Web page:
Researchers from Seoul National University (Seoul, Korea) in collaboration with personnel from KAIST (Daejeon, Korea), Samsung Advanced Institute of Technology (Suwon, Korea) and the Korea Photonics Institute (Gwangju, Korea) are developing a new method to deposit microLEDs on sapphire nano-membranes. The new process is reported as having the potential to enable chip singulation without the need for an etching process as well as producing microLED devices with higher efficiency.
To start, a little background information.
The first group of issues that hamper the ability to mass produce microLED displays includes low external quantum efficiency (EQE), high leakage current and a process to transfer the microLEDs onto a display backplane that is both time consuming and costly. The low EQEs and high leakage current have been attributed to plasma etching – a step that is commonly used during device fabrication as part of the chip singulation process. The extent of these problems increases as the size of the microLED devices becomes smaller – and, smaller devices are desired.
The second group of issues that hamper the ability to mass produce microLEDs is due to the lattice mismatch and the difference in thermal expansion coefficients between the LEDs (typically GaN-based) and the substrate (typically made of sapphire). The mismatch induces high defect densities and high compressive stress in GaN layers which, in turn, degrade LED performance.
Recent research by the team was undertaken to address these issues. A just published article on this topic by the team is entitled “A discrete core-shell-like micro-light-emitting diode array grown on sapphire nano-membranes.” The article was published in Scientific Reports, volume 10, Article number: 7506 (2020). A copy of the article is available here.
In the current study, the team adopted an approach in which a 100 nm thick sapphire nano-membrane array was used for the growth of discrete microLEDs each having a size of 4 ?m X 16 ?m. Each microLED was separately grown on an individual sapphire nano-membrane without merging with adjacent ones.
The sequence used in the fabrication of a sapphire nano-membrane array and the subsequent growth of a discrete microLED array is shown in the figure below. “The sapphire nano-membrane array was fabricated by photolithography, atomic layer deposition (ALD) of amorphous alumina, alumina nano-membrane etching for the formation of an array by phosphoric acid (H3PO4) and subsequent crystallization by thermal treatment. During the thermal annealing, the amorphous alumina nano-membrane array was crystallized into single crystalline sapphire (?-phase) by solid phase epitaxy. Then, a microLED array could be separately grown on a sapphire nano-membrane array without the need for a chip singulation process.”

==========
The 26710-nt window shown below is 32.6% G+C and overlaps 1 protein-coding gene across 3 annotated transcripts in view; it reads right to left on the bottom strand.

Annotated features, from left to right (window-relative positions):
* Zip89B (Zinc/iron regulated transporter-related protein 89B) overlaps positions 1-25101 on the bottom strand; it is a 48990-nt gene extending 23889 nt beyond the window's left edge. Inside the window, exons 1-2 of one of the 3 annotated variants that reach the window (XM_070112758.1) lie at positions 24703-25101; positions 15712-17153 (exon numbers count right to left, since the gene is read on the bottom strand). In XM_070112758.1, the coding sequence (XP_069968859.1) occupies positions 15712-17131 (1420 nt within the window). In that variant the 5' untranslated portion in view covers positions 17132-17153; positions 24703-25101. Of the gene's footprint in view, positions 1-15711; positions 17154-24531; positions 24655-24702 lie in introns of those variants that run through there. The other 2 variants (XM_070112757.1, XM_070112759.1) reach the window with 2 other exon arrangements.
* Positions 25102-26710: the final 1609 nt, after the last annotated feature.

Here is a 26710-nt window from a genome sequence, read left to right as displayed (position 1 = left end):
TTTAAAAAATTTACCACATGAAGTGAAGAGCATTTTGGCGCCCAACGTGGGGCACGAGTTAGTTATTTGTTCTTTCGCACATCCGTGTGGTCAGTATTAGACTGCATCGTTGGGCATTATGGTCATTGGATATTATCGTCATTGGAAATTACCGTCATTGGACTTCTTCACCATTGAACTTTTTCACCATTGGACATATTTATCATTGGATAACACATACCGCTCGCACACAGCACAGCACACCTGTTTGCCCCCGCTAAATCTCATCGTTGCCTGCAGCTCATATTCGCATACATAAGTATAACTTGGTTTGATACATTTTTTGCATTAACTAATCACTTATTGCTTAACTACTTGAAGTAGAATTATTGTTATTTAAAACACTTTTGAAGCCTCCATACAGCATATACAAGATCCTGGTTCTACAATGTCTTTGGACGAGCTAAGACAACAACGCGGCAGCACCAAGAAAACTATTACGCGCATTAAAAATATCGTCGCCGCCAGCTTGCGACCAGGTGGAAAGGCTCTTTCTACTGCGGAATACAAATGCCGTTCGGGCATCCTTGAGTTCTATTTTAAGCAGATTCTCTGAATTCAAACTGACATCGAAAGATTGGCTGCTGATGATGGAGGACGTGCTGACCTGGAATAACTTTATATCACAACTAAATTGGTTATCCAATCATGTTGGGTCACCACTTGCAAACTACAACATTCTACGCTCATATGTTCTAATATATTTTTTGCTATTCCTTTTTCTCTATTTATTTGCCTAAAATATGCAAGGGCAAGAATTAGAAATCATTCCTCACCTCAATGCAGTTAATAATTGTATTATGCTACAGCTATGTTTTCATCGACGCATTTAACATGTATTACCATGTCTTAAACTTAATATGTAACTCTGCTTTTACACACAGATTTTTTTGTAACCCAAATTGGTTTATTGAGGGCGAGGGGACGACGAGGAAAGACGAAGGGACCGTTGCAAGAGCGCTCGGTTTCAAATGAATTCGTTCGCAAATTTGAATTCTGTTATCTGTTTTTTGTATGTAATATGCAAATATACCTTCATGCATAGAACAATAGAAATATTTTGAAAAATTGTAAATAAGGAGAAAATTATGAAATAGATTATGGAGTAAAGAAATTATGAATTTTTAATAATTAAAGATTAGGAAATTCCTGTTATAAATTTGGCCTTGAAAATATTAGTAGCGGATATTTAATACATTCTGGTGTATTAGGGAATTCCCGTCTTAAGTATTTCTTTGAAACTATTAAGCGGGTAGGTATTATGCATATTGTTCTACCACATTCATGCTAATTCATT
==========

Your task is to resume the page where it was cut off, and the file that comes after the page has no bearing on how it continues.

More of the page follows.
The technical article contains copious details of the equipment and processes used to fabricate the sapphire nano-membrane. The article also includes information on the means used to characterize the microLEDs as well as data on their properties. A few top level comments on the resulting microLEDs include the following:
- The strain in GaN associated with the lattice mismatch between GaN and sapphire substrate was shared with the ultra-thin sapphire nano-membrane. As a consequence, threading dislocation density in the microLEDs was reduced by 59.6% compared to GaN formed on a conventional planar substrate.
- The method improved the internal quantum efficiency of the microLEDs by 44% compared to conventional GaN microLEDs produced on regular planar substrates.
- The microLEDs provided 3.3 times the photoluminescence compared to conventional microLEDs.
- The nano-membranes could be broken using mechanical force. By this means, the microLEDs could be easily separated from the substrate and transferred to the final backplane – without the need for potentially harmful plasma etching.
In conclusion, the researchers stated their hope that this study “will provide a platform technology to realize high efficiency microLEDs by using sapphire nano-membrane, which is suitable for next generation display technology.” In looking towards future work, the researchers explained that the development and fabrication of a vertical type microLED array is currently under way. -Arthur Berman
Euijoon Yoon, Seoul National University, 880-7169, [email protected]